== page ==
a firework that revolves on a pin, making a wheel of fire or sparks; pinwheel.
a child’s toy consisting of a wheel or leaflike curls of paper or plastic loosely attached by a pin to a stick, designed to revolve when blown by or as by the wind.
Also called catherine wheel. a kind of firework supported on a pin which, when ignited, revolves rapidly and gives a dazzling display of light.
a wheel having pins at right angles to its rim for engaging the teeth of a gear.
to revolve rapidly like a pinwheel:
Images of the past pinwheeled through his mind.
He has mentioned to me that you went off with a noise like a catherine-wheel.
The Late Tenant Louis Tracy
The others were watching him much as they would a catherine-wheel that refused to ignite.
McClure’s Magazine, Vol. 31, No. 1, May 1908 Various
This sends the hair all out like a catherine-wheel, and dries the brush with quite astonishing rapidity.
Stained Glass Work C. W. Whall
After which he went away as a catherine-wheel, and I saw him no more.
A Great Emergency and Other Tales Juliana Horatia Gatty Ewing
The fly-wheel of the engine revolved like a catherine-wheel composed of water—water flying in brief tangents from the rim.
The House by the River A. P. Herbert
He would wheel you by the beard round his arm like a catherine-wheel, I do assure you.
The Lord of the Sea M. P. Shiel
Rose-Window, a circular window, called also a catherine-wheel, or a Marigold window.
The Children of Westminster Abbey Rose G. Kingsley
She swung round the yard, doubled in two, making circles like a catherine-wheel about him until the old blackguard was mesmerised.
Waysiders Seumas O’Kelly
Also called pinwheel. a type of firework consisting of a powder-filled spiral tube, mounted with a pin through its centre. When lit it rotates quickly, producing a display of sparks and coloured flame
a circular window having ribs radiating from the centre
another name for Catherine wheel (sense 1)
a cogwheel whose teeth are formed by small pins projecting either axially or radially from the rim of the wheel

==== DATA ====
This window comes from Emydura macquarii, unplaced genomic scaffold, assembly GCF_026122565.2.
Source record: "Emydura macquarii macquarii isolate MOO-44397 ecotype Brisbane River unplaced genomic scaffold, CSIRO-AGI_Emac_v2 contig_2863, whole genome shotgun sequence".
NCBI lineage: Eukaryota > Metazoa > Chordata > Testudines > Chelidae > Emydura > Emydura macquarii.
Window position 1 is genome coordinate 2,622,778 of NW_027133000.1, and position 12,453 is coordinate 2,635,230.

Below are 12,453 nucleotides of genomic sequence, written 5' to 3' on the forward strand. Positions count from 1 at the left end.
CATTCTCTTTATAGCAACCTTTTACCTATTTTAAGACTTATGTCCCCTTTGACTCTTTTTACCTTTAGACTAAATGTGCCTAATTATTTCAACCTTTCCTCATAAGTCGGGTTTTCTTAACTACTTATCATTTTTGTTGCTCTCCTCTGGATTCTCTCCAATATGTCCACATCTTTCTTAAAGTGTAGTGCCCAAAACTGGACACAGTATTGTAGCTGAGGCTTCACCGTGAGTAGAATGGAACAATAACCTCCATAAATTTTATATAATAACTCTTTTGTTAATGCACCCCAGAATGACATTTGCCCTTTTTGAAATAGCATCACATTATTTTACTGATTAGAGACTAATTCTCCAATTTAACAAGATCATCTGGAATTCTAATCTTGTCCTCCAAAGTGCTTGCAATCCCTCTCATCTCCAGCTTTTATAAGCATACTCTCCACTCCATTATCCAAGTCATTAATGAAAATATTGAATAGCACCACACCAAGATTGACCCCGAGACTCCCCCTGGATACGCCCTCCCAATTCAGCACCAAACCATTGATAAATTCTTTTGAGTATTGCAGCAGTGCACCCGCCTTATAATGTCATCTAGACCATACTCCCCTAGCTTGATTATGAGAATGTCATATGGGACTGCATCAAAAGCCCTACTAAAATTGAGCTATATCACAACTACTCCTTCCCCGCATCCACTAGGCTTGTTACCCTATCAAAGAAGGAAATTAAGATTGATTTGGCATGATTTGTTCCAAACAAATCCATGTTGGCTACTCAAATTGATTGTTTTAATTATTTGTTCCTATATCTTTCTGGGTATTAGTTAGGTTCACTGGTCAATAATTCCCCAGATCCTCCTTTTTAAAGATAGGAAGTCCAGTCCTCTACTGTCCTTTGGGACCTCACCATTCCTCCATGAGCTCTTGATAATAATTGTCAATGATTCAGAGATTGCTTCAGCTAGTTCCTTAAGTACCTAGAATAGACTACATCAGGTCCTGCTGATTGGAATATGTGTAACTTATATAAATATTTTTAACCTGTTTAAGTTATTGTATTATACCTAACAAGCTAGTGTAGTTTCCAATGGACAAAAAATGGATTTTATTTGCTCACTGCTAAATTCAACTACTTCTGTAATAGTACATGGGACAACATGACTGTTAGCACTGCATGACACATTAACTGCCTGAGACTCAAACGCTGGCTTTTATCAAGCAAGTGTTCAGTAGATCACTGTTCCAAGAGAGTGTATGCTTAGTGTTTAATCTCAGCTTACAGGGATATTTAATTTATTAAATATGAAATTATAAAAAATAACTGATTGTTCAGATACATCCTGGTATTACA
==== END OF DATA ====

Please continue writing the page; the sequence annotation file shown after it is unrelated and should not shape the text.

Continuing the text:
(US & Canadian) a toy consisting of plastic or paper vanes attached to a stick in such a manner that they revolve like the sails of a windmill Also called (in Britain and certain other countries) windmill, whirligig
also pin-wheel, 1690s, “a wheel in the striking train of a clock in which pins are fixed to lift the hammer,” from pin (n.) + wheel (n.). Fireworks sense is from 1869.
- Catheter embolus
catheter embolus catheter embolus n. A coiled worm-shaped aggregate of platelets and fibrin that develops on the catheter or the guide wire used in vascular catheterization.
to introduce a catheter into. Historical Examples If both sides be completely obstructed, the only method to adopt is catheterization from the mouth. A System of Operative Surgery, Volume IV (of 4) Various verb (transitive) to insert a catheter into catheterize cath·e·ter·ize (kāth’ĭ-tə-rīz’) v. cath·e·ter·ized, cath·e·ter·iz·ing, cath·e·ter·iz·es To introduce a catheter into. cath’e·ter·i·za’tion (-rĭ-zā’shən) catheterization […]
to introduce a catheter into. verb (transitive) to insert a catheter into catheterize cath·e·ter·ize (kāth’ĭ-tə-rīz’) v. cath·e·ter·ized, cath·e·ter·iz·ing, cath·e·ter·iz·es To introduce a catheter into. cath’e·ter·i·za’tion (-rĭ-zā’shən)
(in an Ionic capital) the vertical guideline through the eye of a volute, from which the form of the volute is determined. Historical Examples This will be the size of the eye, and in it draw a diameter on the line of the “cathetus.” Ten Books on Architecture Vitruvius